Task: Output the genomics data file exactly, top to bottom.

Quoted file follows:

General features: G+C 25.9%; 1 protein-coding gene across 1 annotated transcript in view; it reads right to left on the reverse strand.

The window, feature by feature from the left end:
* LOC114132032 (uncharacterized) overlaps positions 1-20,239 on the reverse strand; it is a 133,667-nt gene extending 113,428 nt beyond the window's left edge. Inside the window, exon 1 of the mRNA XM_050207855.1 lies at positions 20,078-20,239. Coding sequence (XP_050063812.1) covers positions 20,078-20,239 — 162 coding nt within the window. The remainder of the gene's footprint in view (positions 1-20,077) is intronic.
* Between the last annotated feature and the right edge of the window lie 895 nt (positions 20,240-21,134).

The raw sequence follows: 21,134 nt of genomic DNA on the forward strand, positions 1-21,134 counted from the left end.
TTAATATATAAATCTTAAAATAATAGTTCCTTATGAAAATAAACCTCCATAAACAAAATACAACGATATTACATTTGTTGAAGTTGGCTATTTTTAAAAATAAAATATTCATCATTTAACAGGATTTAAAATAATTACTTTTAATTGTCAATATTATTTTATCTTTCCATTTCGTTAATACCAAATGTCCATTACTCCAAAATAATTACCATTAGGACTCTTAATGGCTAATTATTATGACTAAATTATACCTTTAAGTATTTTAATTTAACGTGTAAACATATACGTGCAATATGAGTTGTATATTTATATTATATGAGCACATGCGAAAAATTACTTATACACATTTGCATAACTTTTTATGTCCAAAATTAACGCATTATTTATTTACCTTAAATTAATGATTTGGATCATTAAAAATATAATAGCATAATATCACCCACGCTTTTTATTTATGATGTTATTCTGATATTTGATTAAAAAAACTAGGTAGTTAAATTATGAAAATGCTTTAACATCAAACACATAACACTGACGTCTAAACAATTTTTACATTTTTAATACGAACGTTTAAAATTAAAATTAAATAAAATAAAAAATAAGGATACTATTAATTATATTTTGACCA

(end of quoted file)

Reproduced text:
General features: G+C 25.9%; 1 protein-coding gene across 1 annotated transcript in view; it reads right to left on the reverse strand.

The window, feature by feature from the left end:
* LOC114132032 (uncharacterized) overlaps positions 1-20,239 on the reverse strand; it is a 133,667-nt gene extending 113,428 nt beyond the window's left edge. Inside the window, exon 1 of the mRNA XM_050207855.1 lies at positions 20,078-20,239. Coding sequence (XP_050063812.1) covers positions 20,078-20,239 — 162 coding nt within the window. The remainder of the gene's footprint in view (positions 1-20,077) is intronic.
* Between the last annotated feature and the right edge of the window lie 895 nt (positions 20,240-21,134).

The raw sequence follows: 21,134 nt of genomic DNA on the forward strand, positions 1-21,134 counted from the left end.
TTAATATATAAATCTTAAAATAATAGTTCCTTATGAAAATAAACCTCCATAAACAAAATACAACGATATTACATTTGTTGAAGTTGGCTATTTTTAAAAATAAAATATTCATCATTTAACAGGATTTAAAATAATTACTTTTAATTGTCAATATTATTTTATCTTTCCATTTCGTTAATACCAAATGTCCATTACTCCAAAATAATTACCATTAGGACTCTTAATGGCTAATTATTATGACTAAATTATACCTTTAAGTATTTTAATTTAACGTGTAAACATATACGTGCAATATGAGTTGTATATTTATATTATATGAGCACATGCGAAAAATTACTTATACACATTTGCATAACTTTTTATGTCCAAAATTAACGCATTATTTATTTACCTTAAATTAATGATTTGGATCATTAAAAATATAATAGCATAATATCACCCACGCTTTTTATTTATGATGTTATTCTGATATTTGATTAAAAAAACTAGGTAGTTAAATTATGAAAATGCTTTAACATCAAACACATAACACTGACGTCTAAACAATTTTTACATTTTTAATACGAACGTTTAAAATTAAAATTAAATAAAATAAAAAATAAGGATACTATTAATTATATTTTGACCA